Japanese
January 1, 2004: "Hatsu-Moude"
HAPPY NEW YEAR! Time turned to a new year quietly. Beautiful daffodil blooms in my garden.

We were lured out by warm clear weather to pay our first visit to a shrine nearby on foot.

We crossed Oita River. A new bridge is under construction. The landscape here will soon be changed.
We walk along a narrow pass in the dried rice paddies. A small Jizo, a guardian deity of children, smiles at us with a lovely bib around the neck.
A local red train (Kyuudai Line) runs down in the field to Oita.
About 40 minutes walk took us to Kaku shrine. We entered from the back gate.
The shrine was founded in 836 A.D, they say. It worships two Gods, Takenouchi Sukune and Tateiwa Tatsuno Mikoto. The shrine famous for its Daimyo procession held once in every six years.
We found a rice-cake making in the precincts.
Some local members of Kaku Young Sweet fish group take care of it. The visitors enjoy trying the making.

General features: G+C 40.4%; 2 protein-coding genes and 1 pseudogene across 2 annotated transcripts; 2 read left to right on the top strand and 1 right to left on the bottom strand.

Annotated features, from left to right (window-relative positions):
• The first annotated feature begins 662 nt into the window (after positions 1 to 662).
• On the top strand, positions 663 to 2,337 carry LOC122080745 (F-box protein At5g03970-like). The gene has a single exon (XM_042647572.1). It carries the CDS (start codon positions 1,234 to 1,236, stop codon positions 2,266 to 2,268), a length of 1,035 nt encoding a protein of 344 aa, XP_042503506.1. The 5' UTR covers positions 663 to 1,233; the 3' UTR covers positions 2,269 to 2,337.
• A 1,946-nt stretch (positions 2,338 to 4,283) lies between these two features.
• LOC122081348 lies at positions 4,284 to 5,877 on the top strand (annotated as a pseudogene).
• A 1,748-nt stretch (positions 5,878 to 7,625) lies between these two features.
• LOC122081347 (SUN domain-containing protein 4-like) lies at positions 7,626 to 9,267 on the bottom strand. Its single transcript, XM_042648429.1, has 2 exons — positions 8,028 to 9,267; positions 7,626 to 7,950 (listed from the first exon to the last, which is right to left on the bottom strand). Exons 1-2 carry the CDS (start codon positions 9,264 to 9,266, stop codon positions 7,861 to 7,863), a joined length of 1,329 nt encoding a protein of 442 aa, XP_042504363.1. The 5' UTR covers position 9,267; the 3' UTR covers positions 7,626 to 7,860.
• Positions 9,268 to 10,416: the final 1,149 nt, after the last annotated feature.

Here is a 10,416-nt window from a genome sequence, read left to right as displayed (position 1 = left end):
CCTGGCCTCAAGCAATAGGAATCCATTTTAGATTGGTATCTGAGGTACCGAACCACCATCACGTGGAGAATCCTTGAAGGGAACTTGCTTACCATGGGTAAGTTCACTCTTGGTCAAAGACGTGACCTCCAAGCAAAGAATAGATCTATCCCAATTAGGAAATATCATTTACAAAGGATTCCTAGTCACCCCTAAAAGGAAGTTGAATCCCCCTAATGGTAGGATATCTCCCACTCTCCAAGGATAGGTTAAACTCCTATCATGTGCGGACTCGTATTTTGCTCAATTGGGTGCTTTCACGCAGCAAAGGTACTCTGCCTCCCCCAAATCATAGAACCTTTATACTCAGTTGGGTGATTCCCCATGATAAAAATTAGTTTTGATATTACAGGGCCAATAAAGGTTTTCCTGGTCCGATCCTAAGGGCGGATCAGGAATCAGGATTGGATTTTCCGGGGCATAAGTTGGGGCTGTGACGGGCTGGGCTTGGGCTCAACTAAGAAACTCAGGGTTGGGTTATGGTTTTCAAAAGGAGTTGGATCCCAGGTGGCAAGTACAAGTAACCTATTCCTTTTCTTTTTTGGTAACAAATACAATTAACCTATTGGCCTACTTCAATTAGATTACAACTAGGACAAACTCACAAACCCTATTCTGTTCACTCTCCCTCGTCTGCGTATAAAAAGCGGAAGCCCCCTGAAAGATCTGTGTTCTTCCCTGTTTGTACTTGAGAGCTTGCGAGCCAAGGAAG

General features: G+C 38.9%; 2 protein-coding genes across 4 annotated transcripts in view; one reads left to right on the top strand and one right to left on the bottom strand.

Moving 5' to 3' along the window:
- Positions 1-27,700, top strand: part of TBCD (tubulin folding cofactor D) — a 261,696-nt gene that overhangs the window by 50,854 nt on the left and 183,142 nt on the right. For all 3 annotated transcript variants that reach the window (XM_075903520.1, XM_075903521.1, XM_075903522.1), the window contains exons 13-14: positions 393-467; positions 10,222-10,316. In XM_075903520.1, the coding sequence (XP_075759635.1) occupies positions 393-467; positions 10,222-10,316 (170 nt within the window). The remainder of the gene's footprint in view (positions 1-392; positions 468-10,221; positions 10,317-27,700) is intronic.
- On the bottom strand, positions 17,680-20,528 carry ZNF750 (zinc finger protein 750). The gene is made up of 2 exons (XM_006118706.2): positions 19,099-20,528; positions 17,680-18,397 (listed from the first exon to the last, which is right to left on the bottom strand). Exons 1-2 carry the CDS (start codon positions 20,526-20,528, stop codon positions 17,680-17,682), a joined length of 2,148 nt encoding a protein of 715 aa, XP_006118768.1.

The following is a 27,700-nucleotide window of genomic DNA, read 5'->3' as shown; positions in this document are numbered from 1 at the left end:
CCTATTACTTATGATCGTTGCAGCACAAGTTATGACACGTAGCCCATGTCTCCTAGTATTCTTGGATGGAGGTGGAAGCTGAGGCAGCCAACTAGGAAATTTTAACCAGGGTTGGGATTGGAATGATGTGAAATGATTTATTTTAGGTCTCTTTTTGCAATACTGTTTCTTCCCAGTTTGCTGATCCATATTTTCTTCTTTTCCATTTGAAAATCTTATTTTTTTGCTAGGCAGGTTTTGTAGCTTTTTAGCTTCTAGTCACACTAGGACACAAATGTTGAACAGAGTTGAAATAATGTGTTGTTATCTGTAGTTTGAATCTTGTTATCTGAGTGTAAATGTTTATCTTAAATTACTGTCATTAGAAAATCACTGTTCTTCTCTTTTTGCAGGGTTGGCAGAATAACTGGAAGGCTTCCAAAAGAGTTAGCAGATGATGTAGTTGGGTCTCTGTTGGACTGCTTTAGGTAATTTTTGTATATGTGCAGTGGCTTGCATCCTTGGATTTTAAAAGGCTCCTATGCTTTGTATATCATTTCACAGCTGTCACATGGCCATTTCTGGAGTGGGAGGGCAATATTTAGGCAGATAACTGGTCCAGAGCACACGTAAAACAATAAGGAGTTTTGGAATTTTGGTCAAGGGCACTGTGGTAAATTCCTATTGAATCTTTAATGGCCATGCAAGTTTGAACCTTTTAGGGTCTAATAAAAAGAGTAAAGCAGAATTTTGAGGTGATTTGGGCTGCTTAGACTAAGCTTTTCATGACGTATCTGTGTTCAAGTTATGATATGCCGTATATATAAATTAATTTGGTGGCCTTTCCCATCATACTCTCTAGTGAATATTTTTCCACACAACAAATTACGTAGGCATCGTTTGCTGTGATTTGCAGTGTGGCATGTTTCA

Many people are working behind the scenes. A lot of rice is steamed quickly.
The steamed rice is then rounded into small cake and powdered with Kinako flour for serve.
We enjoyed it as well. My husband enjoys cask sake.
I took sweet sake. It was very hot and good.
The holly horse looks down the good turnout.
Then we lined up at the end to pray before the altar.
We bought a Hamaya, a decorative arrow supposed to ward off evil. Lovely monkeys are painted on it as we have a "Monky Year" this year.
After the praying, we left the shrine. This is the front gate.
We walk back home on the bank of Oita River. Many wild ducks rest their wings on the water. Some small birds crossed the bank in front of us. Some enjoy flying a kite and walking the dog on the bank.
We returned back to the bridge construction site.
Red Nanten nuts in red in the garden of a farmer's house.
I found rape blossoms in the sunny spot.
We then visited Hayashi shrine close to my house.
Lovely Koma-Inu (a pair of stone-carved guardian dogs placed at the gate or in front of a Shinto shrinej and beautiful camellia welcomed us.
A big Shimenawa, a holly straw rope, is attached on the holly tree.

We have visited two shrines this time. We hope we will have a good year.